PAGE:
Lawmakers are considering a resolution that would specify that courts have no authority to intervene in impeachment proceedings.
The legislation is a response to the court system’s 2018 ruling to halt the impeachment of West Virginia’s entire Supreme Court.
Lawmakers who favor clarification to the state Constitution emphasize that impeachment is a power specific to the Legislature. But some lawmakers asked what recourse there would be if majorities in the Legislature were to run amuck with that power.
Because the matter could change the state Constitution, two thirds majorities in each house of the Legislature would be required for its passage. Because Republicans have supermajorities in both the House and Senate, they have the numbers for passage as long as they’re united on the issue.
From there, the constitutional change would be on ballots for West Virginia voters to decide.
Delegates in committee debated House Joint Resolution 2 for about an hour on Friday morning. The change amounts to one line:
No court of this state has any authority or jurisdiction, by writ or otherwise, to intercede or intervene in, or interfere with, any impeachment proceedings of the House of Delegates or the Senate conducted hereunder; nor is any judgment rendered by the Senate following a trial of impeachment reviewable by any court of this state.
Some delegates, mostly Democrats, spoke against the change.
“We have to be careful when we erode checks between the three branches,” said Delegate Chad Lovejoy, D-Cabell.
In 2018, West Virginia justices were impeached on a range of charges, including lavish spending on office renovations, the use of state vehicles for private travel, approving pay for some senior status judges above the legal limit and failure to hold each other accountable.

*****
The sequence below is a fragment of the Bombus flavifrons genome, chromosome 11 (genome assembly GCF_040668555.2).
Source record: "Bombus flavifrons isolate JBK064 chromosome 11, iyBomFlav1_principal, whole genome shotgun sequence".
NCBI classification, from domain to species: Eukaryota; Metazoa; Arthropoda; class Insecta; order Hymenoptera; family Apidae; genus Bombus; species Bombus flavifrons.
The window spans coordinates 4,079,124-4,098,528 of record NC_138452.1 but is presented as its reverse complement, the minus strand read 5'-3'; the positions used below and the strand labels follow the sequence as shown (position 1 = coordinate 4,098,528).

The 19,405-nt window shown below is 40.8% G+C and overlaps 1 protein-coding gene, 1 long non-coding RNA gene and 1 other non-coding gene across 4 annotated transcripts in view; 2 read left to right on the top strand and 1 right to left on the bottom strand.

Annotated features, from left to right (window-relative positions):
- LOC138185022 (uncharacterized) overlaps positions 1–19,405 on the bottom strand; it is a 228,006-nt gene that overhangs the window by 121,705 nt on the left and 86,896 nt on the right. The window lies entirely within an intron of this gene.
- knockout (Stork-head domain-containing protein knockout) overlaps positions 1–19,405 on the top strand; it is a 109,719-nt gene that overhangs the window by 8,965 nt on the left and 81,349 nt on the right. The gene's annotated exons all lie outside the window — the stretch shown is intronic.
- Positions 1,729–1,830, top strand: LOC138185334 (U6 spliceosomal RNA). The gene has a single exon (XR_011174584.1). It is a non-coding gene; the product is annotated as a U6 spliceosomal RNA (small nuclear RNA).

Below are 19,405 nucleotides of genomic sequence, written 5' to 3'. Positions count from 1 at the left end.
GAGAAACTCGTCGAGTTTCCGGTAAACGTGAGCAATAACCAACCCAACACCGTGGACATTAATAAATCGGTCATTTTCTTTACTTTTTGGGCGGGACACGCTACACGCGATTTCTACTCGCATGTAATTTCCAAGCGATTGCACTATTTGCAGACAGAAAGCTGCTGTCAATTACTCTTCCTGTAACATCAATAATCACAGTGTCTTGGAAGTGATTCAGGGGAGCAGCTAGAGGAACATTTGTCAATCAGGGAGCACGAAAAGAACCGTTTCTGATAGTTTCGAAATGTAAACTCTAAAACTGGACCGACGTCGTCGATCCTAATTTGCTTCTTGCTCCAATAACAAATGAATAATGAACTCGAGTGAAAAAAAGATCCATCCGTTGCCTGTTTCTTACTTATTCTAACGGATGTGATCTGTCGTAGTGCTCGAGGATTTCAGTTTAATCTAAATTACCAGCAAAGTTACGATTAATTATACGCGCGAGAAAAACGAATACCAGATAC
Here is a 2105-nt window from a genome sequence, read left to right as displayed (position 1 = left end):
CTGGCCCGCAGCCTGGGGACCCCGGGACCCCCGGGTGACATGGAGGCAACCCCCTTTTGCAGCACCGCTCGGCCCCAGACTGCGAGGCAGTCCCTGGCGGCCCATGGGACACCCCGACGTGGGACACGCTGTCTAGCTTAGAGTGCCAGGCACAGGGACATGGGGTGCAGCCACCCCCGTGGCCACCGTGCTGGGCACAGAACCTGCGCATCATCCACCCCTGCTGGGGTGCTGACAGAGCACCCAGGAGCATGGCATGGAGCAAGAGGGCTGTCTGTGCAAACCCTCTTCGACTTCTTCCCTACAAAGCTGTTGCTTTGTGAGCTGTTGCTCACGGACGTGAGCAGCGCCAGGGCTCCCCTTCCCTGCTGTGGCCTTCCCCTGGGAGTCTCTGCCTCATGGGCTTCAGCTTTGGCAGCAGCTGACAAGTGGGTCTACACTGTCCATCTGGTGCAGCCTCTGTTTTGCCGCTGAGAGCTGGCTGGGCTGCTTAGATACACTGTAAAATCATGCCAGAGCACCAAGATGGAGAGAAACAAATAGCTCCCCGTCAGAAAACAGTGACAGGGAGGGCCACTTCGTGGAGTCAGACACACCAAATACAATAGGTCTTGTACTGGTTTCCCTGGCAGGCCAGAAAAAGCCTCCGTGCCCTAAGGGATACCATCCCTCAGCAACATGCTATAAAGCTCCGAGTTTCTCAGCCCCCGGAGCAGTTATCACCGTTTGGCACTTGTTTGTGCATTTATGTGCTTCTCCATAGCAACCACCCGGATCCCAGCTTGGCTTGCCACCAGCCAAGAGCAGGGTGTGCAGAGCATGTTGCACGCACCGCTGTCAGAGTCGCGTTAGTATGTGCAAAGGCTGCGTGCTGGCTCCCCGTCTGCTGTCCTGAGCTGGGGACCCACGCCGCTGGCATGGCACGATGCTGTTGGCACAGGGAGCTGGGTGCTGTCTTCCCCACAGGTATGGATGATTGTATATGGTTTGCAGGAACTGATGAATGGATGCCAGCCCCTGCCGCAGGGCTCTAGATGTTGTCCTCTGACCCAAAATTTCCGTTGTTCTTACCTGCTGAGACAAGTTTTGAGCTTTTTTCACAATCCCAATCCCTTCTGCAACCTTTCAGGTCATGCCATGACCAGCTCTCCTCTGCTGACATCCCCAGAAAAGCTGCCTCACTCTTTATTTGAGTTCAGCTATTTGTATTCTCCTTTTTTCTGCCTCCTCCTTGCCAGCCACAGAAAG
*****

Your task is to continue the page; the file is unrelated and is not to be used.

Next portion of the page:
A lawsuit by Justice Margaret Workman contended the grounds for impeachment crossed over into the judiciary system’s own constitutional authority. She also contended the Legislature hadn’t precisely followed its own procedures.
Her case went to the state Supreme Court, where a panel of temporary justices decided the matter because the usual state Supreme Court had recused. The substitute Supreme Court ruled to block the impeachment trials of most of the justices.
“To have it struck down after all that work was really painful to tell you the truth,” said Delegate Mark Zatezalo, R-Hancock.
Zatezalo expressed support for steps to assure it’s not repeated.
“It is not something I take very lightly to impeach anybody, particularly the Supreme Court,” he said. “I think this is a good piece of legislation and I think it’s something that’s needed.
“We should be the voice. We should be the body that rules.”
Another delegate who participated in the impeachment process, Democrat Mike Pushkin of Kanawha County, also described those events as very difficult but drew different conclusions.
“I did not know on Day 3 of the session I was going to have to live through such a painful experience in all our lives,” Pushkin said.
Pushkin asked about the breadth of ways a maladministration charge could be used. As possibilities, he cited the governor’s slow spending of federal emergency dollars or the Attorney General’s participation in a lawsuit challenging the voting process in another state — examples drawn from actual events.
“It could be used like a weapon. I’d hate to see that. So I’m going to vote against it,” Pushkin said.
Lovejoy imagined a scenario that he described as absurd, asking his fellow lawmakers to consider a situation where impeachment could be rammed through without regard to scale, evidence or process.
“What if we’d impeach the governor – because she is a Republican. Get enough votes and impeach – there is absolutely no review by any court of law that this process was valid?” asked Lovejoy, the lead Democrat on the committee.
He concluded, “This amendment would say there is no redress for that accused person.”
Delegate Pat McGeehan, R-Hancock, said checks are already built into the process. The House impeaches and the Senate holds a trial.
“Do we not have a bicameral legislature? So the Legislature is split into two for one chamber to check the other, correct?” McGeehan said.
Later, McGeehan concluded the resolution is necessary to clarify the Legislature’s constitutional power.
“This has everything to do with restoring the separation of powers,” he said. “We need to restore our own rightful powers in the legislative branch. The impeachment powers are the last line of defense we have in the state constitution.”